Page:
AUGUSTA, Maine — Department of Environmental Protection Commissioner David Littell drew a lot questions, but won over GOP lawmakers to get a 12-0 recommendation of the Legislature’s Utilities Committee for confirmation as one of three commissioners of the Public Utilities Commission.
“We wanted to make sure we had a certain level of comfort,” said Rep. Stacey Fitts, R-Pittsfield. “He has been an environmental regulator and the PUC is a financial regulator, and we wanted to be sure there would be a clear break.”
Littell huddled with the GOP members of the committee in the hallway outside the hearing room after he responded to nearly two hours of questions from the committee. He said concerns were expressed by the Republican lawmakers whether he could have a clean break from his current job should he be confirmed as a PUC commissioner.
“I assured them I would follow the statutes that are passed by the Legislature and implement what the PUC is supposed do and not act as an environmental person at the PUC,” he said.
Littell said when he left private practice as an attorney to become the deputy commissioner of the DEP, he had to make a similar change. He thanked the panel for its support and “thoughtful” questions about the myriad issues before the PUC.
“I am pleased that the committee, people on all sides of the aisle, put their confidence in me,” he said. His confirmation to the PUC is all but assured with a two-thirds vote of the state Senate needed to overturn the committee recommendation. The Senate meets next Wednesday.
While the panel was unanimous in its support, members of both parties asked questions on dozens of issues, ranging from wind power development to tidal energy and the ferry service on Casco Bay.
“This committee does its due diligence, and we always ask a lot of questions on issues and of nominees,” said Sen. Barry Hobbins, D-Saco, the co-chairman of the panel. “There is no perfect candidate for that position, because you cannot find a person that has all of the disciplines and expertise that is under the statutes at the PUC. He went through a long and grueling hearing and answered a lot of questions, but he has proven that he is knowledgeable on most of the issues.”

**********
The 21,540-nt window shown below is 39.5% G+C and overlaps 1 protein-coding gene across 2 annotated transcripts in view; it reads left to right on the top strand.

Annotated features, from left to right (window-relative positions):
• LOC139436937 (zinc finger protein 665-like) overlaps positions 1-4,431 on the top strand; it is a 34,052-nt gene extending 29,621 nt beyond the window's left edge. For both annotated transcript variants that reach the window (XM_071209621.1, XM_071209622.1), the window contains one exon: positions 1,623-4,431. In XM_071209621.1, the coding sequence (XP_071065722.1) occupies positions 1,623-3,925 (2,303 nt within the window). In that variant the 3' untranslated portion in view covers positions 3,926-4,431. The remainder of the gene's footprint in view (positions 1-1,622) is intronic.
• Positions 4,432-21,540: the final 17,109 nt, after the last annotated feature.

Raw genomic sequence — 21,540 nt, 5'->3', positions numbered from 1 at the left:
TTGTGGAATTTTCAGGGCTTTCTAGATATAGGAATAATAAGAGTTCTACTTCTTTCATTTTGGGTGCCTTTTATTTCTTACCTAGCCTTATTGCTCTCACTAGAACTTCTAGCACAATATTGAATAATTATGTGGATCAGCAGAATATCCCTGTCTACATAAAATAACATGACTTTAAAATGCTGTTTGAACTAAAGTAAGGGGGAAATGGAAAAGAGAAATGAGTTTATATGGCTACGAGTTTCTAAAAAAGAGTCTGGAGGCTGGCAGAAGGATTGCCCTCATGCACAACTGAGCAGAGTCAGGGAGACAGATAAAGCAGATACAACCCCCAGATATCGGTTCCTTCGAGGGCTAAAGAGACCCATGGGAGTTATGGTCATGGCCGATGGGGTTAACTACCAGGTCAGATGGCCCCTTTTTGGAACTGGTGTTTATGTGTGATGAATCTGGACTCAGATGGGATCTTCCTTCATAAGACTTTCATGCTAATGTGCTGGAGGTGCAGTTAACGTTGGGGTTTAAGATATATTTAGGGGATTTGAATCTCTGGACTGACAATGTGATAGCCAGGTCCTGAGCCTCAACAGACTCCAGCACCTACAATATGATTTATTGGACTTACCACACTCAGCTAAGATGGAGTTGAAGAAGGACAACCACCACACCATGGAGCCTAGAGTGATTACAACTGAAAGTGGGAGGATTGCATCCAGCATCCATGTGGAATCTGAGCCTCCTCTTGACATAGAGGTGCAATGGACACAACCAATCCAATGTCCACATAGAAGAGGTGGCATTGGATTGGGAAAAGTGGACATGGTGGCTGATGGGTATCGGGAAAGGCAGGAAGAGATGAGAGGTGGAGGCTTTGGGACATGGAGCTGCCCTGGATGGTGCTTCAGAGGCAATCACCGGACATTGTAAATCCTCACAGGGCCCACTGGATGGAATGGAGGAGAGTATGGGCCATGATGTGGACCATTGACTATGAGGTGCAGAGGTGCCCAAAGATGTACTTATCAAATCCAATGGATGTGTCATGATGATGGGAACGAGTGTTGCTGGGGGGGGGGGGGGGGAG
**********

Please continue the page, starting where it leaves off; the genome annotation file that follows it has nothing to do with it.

Hobbins said going into the hearing, the GOP members of the panel had expressed a lot of concerns about Littell’s minimal background in many of the utilities issues. Hobbins praised their decision to support the nomination.
“They put politics aside and he is now in position of coming into office with the strong support of this committee,” he said.
Littell said he has been “hitting the books,” reading up on issues at the PUC. He joked that it is a good he likes to read a lot, because the materials at the commission on the areas it regulates are extensive.
“I am looking forward to working with the expert economists, engineers, accountants and others at the PUC,” he said.
The only opposition at the hearing was from Jim LaBrecque of Bangor, a mechanical engineer. He said he has no doubt Littell is qualified for the post, but said the PUC needs an engineer instead of another lawyer. Commission Chairman Jack Cashman is a businessman, and Commissioner Vendean Vafiades is a lawyer and for-mer judge.
“There is no one with engineering experience and expertise on the commission, and many of the issues are technical,” LaBrecque said.
Littell said after the hearing that he believes the technical experts are on the commission staff and are available as consultants to the PUC as they consider technical issues. He said the role of the PUC is regulatory.
“It’s an area where true multidisciplinary analysis and the ability to grasp the disciplines and put them together is necessary,” he said.